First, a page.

The New York Times isn't the only publication that has published such claims. Michael Copley authored a similar story published on the SP Global website which went into great detail on this subject and is more accessible, given that the NYT article is covered by a paywall.
It seems that the problem area is China's autonomous Xinjiang region, upon which the global solar industry is increasingly dependent for supplies of critical raw material. This in turn presents severe risks to a large number of solar companies as the US government confronts China over human rights abuses committed in that region.
According to Johannes Bernreuter of Bernreuter Research, in 2019 about one-third of the polysilicon required by the solar industry came from Xinjiang, with China in its entirety providing about 80 percent of total global capacity. As polysilicon producers move to boost production in Xinjiang, the region will become even more important to solar energy companies in the future, according to former industry analyst Richard Winegarner.
However, a US government report indicates that Xinjiang is where rampant abuse of Uighurs and other Muslim minorities has been committed. This has provoked the US government into considering a ban on goods produced "wholly or in part" in that region, unless producers could prove they do not use forced labour.
But these claims have provoked strong denials by the Chinese government in Beijing.
In response SEIA is now advising its suppliers to move out of Xinjiang or to take firm ensure that their supply chains do not utilise forced labour.
“The latest reports from the New York Times story are deeply troubling" said Abigail Ross Hopper, president and CEO of the Solar Energy Industries Association (SEIA). "This is the first allegation we’ve seen directly linking the solar industry to abhorrent forced labor practices, and we take these claims very seriously. We’ve said it before and will say it again: we are disgusted by these practices, and forced labor has no place in the solar industry. These claims are a direct contrast to our values and how we strive to operate as an industry. We expect our companies to hold themselves to the highest standards possible when it comes to the environment and health and safety of their workers, and many embrace strict operating standards. Since the fall, we’ve been proactively telling all solar companies operating in the Xinjiang region to immediately move their supply chains. We’d like to reiterate this call to action and ask all solar companies to immediately leave the Xinjiang region".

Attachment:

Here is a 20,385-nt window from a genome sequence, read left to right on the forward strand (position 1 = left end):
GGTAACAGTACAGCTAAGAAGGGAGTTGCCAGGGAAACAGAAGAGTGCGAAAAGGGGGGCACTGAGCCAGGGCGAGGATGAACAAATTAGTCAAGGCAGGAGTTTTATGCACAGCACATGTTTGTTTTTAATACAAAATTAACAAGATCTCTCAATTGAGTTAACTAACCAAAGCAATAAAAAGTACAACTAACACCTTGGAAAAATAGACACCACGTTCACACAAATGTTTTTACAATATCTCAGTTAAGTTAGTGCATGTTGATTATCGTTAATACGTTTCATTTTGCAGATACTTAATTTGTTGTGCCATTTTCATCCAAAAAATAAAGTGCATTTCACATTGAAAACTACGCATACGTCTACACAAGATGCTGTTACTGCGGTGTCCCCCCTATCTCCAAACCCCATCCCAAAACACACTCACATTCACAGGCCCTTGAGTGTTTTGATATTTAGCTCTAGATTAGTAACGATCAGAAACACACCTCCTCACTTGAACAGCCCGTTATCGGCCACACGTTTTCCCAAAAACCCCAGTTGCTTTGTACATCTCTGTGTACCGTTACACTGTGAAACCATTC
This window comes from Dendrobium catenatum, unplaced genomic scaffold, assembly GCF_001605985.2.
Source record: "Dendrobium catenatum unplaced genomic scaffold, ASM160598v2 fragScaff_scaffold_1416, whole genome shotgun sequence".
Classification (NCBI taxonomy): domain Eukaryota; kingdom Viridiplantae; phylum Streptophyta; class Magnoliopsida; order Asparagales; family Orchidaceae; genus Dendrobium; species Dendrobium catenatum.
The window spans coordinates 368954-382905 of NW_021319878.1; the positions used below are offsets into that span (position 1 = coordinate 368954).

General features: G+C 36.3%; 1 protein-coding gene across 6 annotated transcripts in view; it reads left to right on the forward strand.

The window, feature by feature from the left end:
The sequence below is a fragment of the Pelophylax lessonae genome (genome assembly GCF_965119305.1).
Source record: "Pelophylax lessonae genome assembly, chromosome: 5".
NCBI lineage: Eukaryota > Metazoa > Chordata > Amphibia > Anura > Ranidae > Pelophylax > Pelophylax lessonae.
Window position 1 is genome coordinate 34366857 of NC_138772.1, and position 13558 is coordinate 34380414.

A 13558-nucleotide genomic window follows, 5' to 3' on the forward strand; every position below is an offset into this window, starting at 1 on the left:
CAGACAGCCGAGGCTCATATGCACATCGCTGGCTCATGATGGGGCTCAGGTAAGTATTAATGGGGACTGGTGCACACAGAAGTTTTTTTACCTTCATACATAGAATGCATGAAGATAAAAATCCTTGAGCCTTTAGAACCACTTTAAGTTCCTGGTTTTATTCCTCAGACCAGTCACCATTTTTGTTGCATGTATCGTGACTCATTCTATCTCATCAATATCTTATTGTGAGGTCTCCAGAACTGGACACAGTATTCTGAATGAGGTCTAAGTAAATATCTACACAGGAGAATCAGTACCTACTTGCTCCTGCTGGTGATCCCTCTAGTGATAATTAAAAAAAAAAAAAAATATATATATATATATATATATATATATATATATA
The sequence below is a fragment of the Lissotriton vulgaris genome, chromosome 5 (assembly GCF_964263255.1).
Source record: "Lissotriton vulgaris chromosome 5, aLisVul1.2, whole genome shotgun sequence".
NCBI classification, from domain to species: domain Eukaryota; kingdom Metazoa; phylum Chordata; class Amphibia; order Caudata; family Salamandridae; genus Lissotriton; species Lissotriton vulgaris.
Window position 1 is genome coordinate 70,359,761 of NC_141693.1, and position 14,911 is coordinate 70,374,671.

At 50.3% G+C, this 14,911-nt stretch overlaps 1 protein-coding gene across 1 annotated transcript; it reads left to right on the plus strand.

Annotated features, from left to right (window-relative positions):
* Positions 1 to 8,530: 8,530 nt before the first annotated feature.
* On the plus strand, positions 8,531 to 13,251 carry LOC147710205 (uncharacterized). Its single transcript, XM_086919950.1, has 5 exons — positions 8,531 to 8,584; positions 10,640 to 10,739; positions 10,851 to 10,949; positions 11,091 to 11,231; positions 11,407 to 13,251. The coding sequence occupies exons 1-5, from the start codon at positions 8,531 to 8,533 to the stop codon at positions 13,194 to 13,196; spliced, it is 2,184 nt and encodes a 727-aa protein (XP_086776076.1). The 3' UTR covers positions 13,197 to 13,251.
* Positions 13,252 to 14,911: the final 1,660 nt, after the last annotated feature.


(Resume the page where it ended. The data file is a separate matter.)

Ms Ross Hopper added that last month SEIA launched a proactive effort to ensure the solar supply chain does not include forced labour practices, including the creation of traceability protocols for products in the solar supply chain and a comprehensive update to the Solar Commitment, which defines expectations for how solar companies should operate throughout the value chain.
SEIA's action on this issue also includes a pledge solar companies should sign to directly oppose forced labour practices. According to Ross Hopper, more than 115 solar companies have already signed the pledge. SEIA has called on all solar companies to join the association as it continues to actively oppose forced labour.
“The solar industry continues to be one of the fastest growing industries in America and employs over 250,000 Americans" Ms Ross Hopper said. "We are committed to ethical operations and will do everything in our power to ensure we can all be proud of this industry’s efforts to combat climate change and lead our economic recovery.”
Solar companies can sign SEIA’s pledge to oppose forced labour and raise awareness on this important issue.
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